The communities in question are, as the French put it, “issued from immigration”, principally from North Africa and sub-Saharan Africa. When they started arriving in France in large numbers in the Fifties and Sixties, they followed many other waves of foreign immigrants to the country: of Italians, Jews, Poles, Spaniards, Portuguese and others. It is often forgotten, but between the wars France was the leading country of immigration in the Western world, and by the Eighties fully a quarter of the French population could count at least one grandparent born elsewhere. These earlier immigrant groups often met with discrimination, violence, and even — under the collaborationist Vichy regime of World War II — deportation to Nazi death camps (a fate that also befell Jewish families with French roots going back centuries). But after the war their story gradually turned into a French success story, as assimilation took its course. The process was aided by the state’s heavy-handed insistence, implemented above all through an authoritarian school system, that groups could only gain acceptance if they wholly abandoned their earlier national identities and embraced a French one. Today, it is not unusual to find people with Italian, Polish, Jewish or Iberian surnames in the wealthiest and most visible strata of French society.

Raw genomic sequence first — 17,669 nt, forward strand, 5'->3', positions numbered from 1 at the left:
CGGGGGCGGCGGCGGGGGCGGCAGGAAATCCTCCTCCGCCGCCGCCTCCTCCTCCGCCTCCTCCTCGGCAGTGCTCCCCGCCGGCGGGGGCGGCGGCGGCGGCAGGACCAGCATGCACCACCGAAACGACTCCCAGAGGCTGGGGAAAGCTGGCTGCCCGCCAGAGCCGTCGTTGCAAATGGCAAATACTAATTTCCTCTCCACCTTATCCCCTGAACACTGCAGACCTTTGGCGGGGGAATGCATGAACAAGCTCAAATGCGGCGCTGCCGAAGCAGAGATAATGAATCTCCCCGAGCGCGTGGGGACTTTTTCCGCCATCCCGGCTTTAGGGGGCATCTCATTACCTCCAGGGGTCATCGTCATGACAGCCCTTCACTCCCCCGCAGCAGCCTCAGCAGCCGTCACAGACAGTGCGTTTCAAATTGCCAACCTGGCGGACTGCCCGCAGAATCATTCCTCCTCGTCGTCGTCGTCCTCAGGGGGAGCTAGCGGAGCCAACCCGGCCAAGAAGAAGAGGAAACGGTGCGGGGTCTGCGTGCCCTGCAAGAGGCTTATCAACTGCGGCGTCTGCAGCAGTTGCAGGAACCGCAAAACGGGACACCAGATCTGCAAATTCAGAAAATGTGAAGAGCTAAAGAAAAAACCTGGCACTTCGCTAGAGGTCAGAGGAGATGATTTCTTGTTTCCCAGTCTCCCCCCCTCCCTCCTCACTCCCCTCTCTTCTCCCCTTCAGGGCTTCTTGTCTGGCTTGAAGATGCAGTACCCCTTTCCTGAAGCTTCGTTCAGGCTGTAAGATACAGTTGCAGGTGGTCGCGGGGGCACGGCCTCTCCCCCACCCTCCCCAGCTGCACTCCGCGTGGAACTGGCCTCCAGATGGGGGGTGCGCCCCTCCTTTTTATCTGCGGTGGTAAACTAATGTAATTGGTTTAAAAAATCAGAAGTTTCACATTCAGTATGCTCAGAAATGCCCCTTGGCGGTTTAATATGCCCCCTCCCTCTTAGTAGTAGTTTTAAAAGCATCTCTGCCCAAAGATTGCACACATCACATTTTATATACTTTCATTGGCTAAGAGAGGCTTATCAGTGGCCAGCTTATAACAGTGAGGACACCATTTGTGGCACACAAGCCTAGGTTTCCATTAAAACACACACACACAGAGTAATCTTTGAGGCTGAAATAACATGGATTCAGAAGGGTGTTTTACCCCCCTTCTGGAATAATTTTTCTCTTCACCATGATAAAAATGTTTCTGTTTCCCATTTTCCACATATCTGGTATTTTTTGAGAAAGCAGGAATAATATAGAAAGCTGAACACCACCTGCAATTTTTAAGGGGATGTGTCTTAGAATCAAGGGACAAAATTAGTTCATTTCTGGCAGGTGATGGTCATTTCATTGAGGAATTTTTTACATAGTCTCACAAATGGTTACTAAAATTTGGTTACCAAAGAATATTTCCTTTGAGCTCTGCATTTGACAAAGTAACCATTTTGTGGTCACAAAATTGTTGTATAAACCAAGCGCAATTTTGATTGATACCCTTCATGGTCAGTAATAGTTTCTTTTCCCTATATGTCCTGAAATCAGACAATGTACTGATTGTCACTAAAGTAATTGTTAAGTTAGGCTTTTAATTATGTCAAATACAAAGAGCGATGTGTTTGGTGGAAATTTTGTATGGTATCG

But this process has, so far, happened far more slowly and less completely with the newer immigrant groups, especially those from North Africa. Cultural differences have been greater than with the earlier groups, while the schools lost much of their earlier zeal for turning students into model French citizens after the uprising of 1968 led to a massive overhaul of the French educational system. Most importantly, the new groups have been shunted away into suburban housing projects — the so-called cités — out of sight and out of mind of the country’s ruling elites. Numbers are hard to come by, because the French state, in the name of treating all its citizens equally, refuses to keep statistics on the relative economic performance of different ethnic and religious groups (or even their numbers). But every major French city is ringed by cités where people of North African and black African descent dominate, and where rates of unemployment, poverty and crime far exceed national averages. The government does admit that nearly six million people, or a tenth of the country’s population, inhabit so-called “urban policy priority districts”.